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Distinguished gentleman

by Staff Writer / Montréal Canadiens

MONTREAL – Chris Chelios will forever be a part of the most select group in hockey.

Four months after learning that he had earned his place among the game's most celebrated figures, Chelios was officially inducted into the Hockey Hall of Fame on Monday night in Toronto alongside Scott Niedermayer, Brendan Shanahan, Geraldine Heaney and Fred Shero. One of the greatest defensemen in NHL history, the 51-year-old took part in the induction ceremony celebrating his storied career that began back in 1983-84 in Montreal.

Chelios receives his plaque from Hockey Hall of Fame Chairman of the Board, Pat Quinn. (HHOF Images - Dave Sandford)

“I started my career in Montreal, in a city that lives and breathes hockey, with guys like Bob Gainey, Larry Robinson and many other great players. I couldn’t have been more fortunate than to make my NHL debut in such a great environment,” admitted Chelios, who arrived in Montreal at 22 years of age. “I would never have learned to be a professional or learned what it took to win. They passed the torch so gracefully. Serge Savard also did a lot for me.”

Chelios, a Chicago native, became the 55th member of the Canadiens organization to be inducted into the Hockey Hall of Fame. That’s a significant achievement for a player who hails from an area where hockey isn’t necessarily the top sport. In fact, Chelios nearly gave up on the game just a few short years before the Canadiens selected him 40th overall at the 1981 NHL Entry Draft.

“It’s such a great feeling to be here and such a crazy story how I got here. The word that keeps popping up is comical, mostly because of the path that I took,” mentioned Chelios, who began his climb toward the NHL ranks with Moose Jaw of the SJHL before spending two seasons at the University of Wisconsin. “It's really incredible to see the support I've had throughout my life to make all of this possible.”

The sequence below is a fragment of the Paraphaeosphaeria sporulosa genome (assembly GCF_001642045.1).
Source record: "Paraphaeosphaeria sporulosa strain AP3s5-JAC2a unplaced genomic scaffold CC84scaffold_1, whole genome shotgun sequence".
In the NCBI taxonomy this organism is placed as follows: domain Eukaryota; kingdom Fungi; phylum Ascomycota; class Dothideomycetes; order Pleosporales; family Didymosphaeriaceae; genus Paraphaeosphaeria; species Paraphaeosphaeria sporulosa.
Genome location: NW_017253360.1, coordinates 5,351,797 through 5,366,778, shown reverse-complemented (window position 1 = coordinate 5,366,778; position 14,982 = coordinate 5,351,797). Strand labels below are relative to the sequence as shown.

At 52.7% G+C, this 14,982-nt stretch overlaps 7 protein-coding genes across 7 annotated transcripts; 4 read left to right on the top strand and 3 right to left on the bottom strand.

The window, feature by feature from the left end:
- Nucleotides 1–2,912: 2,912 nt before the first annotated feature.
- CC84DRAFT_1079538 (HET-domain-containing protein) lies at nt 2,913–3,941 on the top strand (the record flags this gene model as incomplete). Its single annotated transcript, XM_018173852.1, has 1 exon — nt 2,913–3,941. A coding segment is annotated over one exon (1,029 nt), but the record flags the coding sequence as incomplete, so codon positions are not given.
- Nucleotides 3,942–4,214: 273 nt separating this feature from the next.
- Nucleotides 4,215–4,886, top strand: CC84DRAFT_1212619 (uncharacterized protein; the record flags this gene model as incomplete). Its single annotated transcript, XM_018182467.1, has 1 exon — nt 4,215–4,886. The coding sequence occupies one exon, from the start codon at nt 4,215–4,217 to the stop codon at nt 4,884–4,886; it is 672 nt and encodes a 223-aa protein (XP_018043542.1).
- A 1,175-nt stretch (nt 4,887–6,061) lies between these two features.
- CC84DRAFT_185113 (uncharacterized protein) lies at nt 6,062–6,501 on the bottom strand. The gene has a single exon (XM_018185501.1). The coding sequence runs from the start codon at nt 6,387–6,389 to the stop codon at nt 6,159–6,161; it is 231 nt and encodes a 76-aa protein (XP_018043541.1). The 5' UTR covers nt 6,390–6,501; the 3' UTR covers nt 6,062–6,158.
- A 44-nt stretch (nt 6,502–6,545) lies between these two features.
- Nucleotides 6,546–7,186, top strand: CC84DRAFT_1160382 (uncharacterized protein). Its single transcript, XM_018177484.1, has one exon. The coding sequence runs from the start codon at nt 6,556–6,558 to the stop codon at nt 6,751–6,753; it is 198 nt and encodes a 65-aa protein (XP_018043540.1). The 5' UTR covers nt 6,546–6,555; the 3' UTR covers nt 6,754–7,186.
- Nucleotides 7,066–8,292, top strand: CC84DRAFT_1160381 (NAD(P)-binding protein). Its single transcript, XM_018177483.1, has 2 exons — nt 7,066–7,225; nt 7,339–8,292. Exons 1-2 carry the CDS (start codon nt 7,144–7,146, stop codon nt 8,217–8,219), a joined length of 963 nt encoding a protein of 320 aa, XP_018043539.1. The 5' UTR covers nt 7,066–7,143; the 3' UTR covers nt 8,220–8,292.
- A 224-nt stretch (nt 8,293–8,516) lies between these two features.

During his seven seasons in Montreal, Chelios certainly left his mark on the organization. He still holds the record for the most points (64) and assists (55) for a rookie defenseman, and he also claimed the Norris Trophy as the league’s top blue-liner in 1988-89. Dealt to the Blackhawks during the summer of 1990, he would spend the next nine seasons in the Windy City before moving on to Detroit at age 37. Many people believed that Chelios was nearing the end of his NHL career, but he defied the odds once again, going on to spend nine more seasons with the Red Wings and helping them to two Stanley Cup titles. After 26 NHL seasons - a record he shares to this day with hockey legend Gordie Howe - Chelios retired in 2009-10 as a member of the Atlanta Thrashers.

Like Howe, who always involved his family in hockey throughout his storied career, Chelios had his wife, two sons and two daughters join him on stage on Monday night to share the wonderful moment with him. In that moment, he recalled one of his earliest memories as a member of the Canadiens.

“The first day I walked into the Montreal dressing room, I saw all of the other players’ kids,” noted Chelios. “I couldn’t wait to have kids of my own so I could bring them to the rink and skate with them. I never thought it was going to be this good. It's been unbelievable being a parent.”

In joining several of his mentors in the Hockey Hall of Fame, Chelios proved that he made the best of the lessons he’d been taught all those years ago.

Hugo Fontaine is a writer for Translated by Matt Cudzinowski.

Chris Chelios Hockey Hall of Fame Speech
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